Health is simple and, other than the cost of food, it is free.  Let’s take another deep breath.

In part two of the this post, I’ll get down the nitty gritty list of all that you need to be healthy.  Hint: you’ve already got everything on the list.  See you next Wednesday.

Wisdom and Rebellion


“Life in all its fullness is Mother Nature obeyed.”

                  -Weston A. Price

I’m not big on obedience.  I never have been.  The worst reason to do something is always because someone in authority tells me I have to.  It always makes me bristle.  Suffice it to say that I wasn’t an easy kid.

The society I grew up in in the Caribbean, like nearly all other societies, had some clear guidelines that everyone adhered to in an effort to assure their place in it.  Girls wore their hair long, took ballet classes, wore just the right “feminine” things, spoke quietly, dieted, and did their nails at the salon once a week.

The year that I was twelve, I discovered Billy Idol.  I’m still unclear how, but his poster was suddenly on my wall, my hair was shortened, spiked and bleached and there were deep grooves in the vinyl.  I learned to lift my fist in the air and snarl into the mirror.  I never investigated the lyrics to Rebel Yell and still haven’t in case google shatters the story that I’ve created in my own head about it.  All I knew was that things were far more significant somehow if done with a rebel yell. (More, more, more…..rebellion?  My adult brain has easily captured that there may be something else that she’s crying out for, but I will not cave to facts!)

Wisdom is knowing when to follow the rules.  If I want to cross the border into Canada with my dog, then I have to prove that his rabies vaccine is up to date.  (This example only seems random.)  If I want to be healthy, happy, beautiful, and free, I have to do whatever nature says.  That is a lovely paradox.  To be free is to follow nature’s guidelines.

It is the only accurate measuring stick against we can evaluate and assess anything.  It is the only true one that we’ve ever had, ever.

It’s not always easy to be obedient to nature.  I mean, really, have you had german chocolate cake?  (One summer, at my aunt’s house, we had a five gallon drum of german chocolate cake ice cream in the basement freezer.  My uncle shut that freezer with a padlock and kept the key with him at all times.  He doled out a scoop per person per day to ensure that it would last the whole summer.)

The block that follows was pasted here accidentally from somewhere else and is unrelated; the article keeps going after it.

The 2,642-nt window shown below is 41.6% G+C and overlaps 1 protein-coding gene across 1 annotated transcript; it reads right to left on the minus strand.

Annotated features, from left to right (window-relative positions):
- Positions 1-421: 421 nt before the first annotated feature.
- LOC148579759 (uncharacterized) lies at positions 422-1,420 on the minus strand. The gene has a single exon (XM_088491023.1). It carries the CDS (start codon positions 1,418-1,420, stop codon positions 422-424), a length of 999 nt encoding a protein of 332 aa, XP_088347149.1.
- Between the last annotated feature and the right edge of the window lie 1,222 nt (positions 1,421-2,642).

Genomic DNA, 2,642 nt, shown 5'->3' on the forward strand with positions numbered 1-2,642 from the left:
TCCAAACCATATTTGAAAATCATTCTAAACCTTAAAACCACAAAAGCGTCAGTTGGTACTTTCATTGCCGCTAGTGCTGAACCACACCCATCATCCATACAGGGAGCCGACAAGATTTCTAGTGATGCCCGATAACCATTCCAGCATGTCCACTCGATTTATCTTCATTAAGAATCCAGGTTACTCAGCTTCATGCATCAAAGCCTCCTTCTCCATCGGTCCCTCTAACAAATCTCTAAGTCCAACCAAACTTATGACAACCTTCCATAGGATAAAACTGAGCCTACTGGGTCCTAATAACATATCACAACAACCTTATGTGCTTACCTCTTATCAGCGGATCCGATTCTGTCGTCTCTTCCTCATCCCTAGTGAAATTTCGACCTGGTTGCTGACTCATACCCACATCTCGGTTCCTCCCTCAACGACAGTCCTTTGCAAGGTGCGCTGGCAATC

As in all the most delightful things, there is a paradox to which I can still raise a black leather and silver studded fist in the air.  Obedience to nature is the ultimate yell of rebellion towards society.  I really love that.  (Picture me snarling as I say that.)

My Top 5 Favorite Food “Groups” and A Bonus


“Human beings do not eat nutrients, they eat food.”

-Mary Catherine Bateson

1.  Bone Broth

 The hardest part about living in a little cabin with no real kitchen is the inability to make and store bone broth.  I have a camp stove and was thinking about making some bone broth any way until I read in very fine print that in the stove gives off carbon monoxide, so the 24-72 hour simmering time, although it would make some fine, fine broth, would find no one to ingest it.  However, when I do have a kitchen, this is made anywhere from once a month to once every six months in massive batches.  I then ladle it into jars and freeze it.  Broth (or more accurately stock but without the alluring alliteration) is profoundly nutritious.  It helps with the digestion of other foods in the meal, is a rich source of collagen and minerals, and is digested with the ease that a chainsaw cuts through strawberry jam.  

I have a 5 gallon stock pot that I use to make my bone broth.  It’s bright red and when not being used as a stock pot, I can use it as a bathtub.  Here is my broth recipe:

Bones (I generally group like bones with like.  For example, a great seafood broth can be made with shrimp “shells”, fish heads and skeletons and other scraps of carapace.  Beef bones can be mixed with other ruminant skeletal matter.  Chicken bones and the heftier turkey ones can also be put together.  If you feel a little wild, mix the bird and the beefy ones.  The seafood stock can take a lot less time and tastes far better if you leave surf far away from turf.)